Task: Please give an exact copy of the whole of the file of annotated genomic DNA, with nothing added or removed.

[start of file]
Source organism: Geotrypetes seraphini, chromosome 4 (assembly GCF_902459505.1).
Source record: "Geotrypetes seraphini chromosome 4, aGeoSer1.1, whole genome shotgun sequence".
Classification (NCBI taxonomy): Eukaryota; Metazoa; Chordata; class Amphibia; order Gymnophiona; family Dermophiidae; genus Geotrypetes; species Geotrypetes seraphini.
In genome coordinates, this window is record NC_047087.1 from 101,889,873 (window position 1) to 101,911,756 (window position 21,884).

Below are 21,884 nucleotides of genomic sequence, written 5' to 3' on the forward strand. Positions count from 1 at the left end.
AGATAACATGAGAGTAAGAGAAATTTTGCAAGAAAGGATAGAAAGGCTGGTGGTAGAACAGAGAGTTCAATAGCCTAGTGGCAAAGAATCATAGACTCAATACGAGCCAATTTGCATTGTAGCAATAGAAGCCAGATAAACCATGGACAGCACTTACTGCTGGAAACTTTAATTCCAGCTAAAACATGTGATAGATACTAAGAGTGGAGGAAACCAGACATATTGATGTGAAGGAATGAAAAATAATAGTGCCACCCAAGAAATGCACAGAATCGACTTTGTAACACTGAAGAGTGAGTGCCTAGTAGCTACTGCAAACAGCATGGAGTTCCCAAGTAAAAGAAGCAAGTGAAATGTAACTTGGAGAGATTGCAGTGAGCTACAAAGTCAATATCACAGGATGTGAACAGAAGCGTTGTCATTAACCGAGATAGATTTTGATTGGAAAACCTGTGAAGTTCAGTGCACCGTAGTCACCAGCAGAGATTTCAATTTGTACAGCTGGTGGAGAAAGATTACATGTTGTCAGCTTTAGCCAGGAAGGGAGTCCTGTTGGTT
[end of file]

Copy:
Source organism: Geotrypetes seraphini, chromosome 4 (assembly GCF_902459505.1).
Source record: "Geotrypetes seraphini chromosome 4, aGeoSer1.1, whole genome shotgun sequence".
Classification (NCBI taxonomy): Eukaryota; Metazoa; Chordata; class Amphibia; order Gymnophiona; family Dermophiidae; genus Geotrypetes; species Geotrypetes seraphini.
In genome coordinates, this window is record NC_047087.1 from 101,889,873 (window position 1) to 101,911,756 (window position 21,884).

Below are 21,884 nucleotides of genomic sequence, written 5' to 3' on the forward strand. Positions count from 1 at the left end.
AGATAACATGAGAGTAAGAGAAATTTTGCAAGAAAGGATAGAAAGGCTGGTGGTAGAACAGAGAGTTCAATAGCCTAGTGGCAAAGAATCATAGACTCAATACGAGCCAATTTGCATTGTAGCAATAGAAGCCAGATAAACCATGGACAGCACTTACTGCTGGAAACTTTAATTCCAGCTAAAACATGTGATAGATACTAAGAGTGGAGGAAACCAGACATATTGATGTGAAGGAATGAAAAATAATAGTGCCACCCAAGAAATGCACAGAATCGACTTTGTAACACTGAAGAGTGAGTGCCTAGTAGCTACTGCAAACAGCATGGAGTTCCCAAGTAAAAGAAGCAAGTGAAATGTAACTTGGAGAGATTGCAGTGAGCTACAAAGTCAATATCACAGGATGTGAACAGAAGCGTTGTCATTAACCGAGATAGATTTTGATTGGAAAACCTGTGAAGTTCAGTGCACCGTAGTCACCAGCAGAGATTTCAATTTGTACAGCTGGTGGAGAAAGATTACATGTTGTCAGCTTTAGCCAGGAAGGGAGTCCTGTTGGTT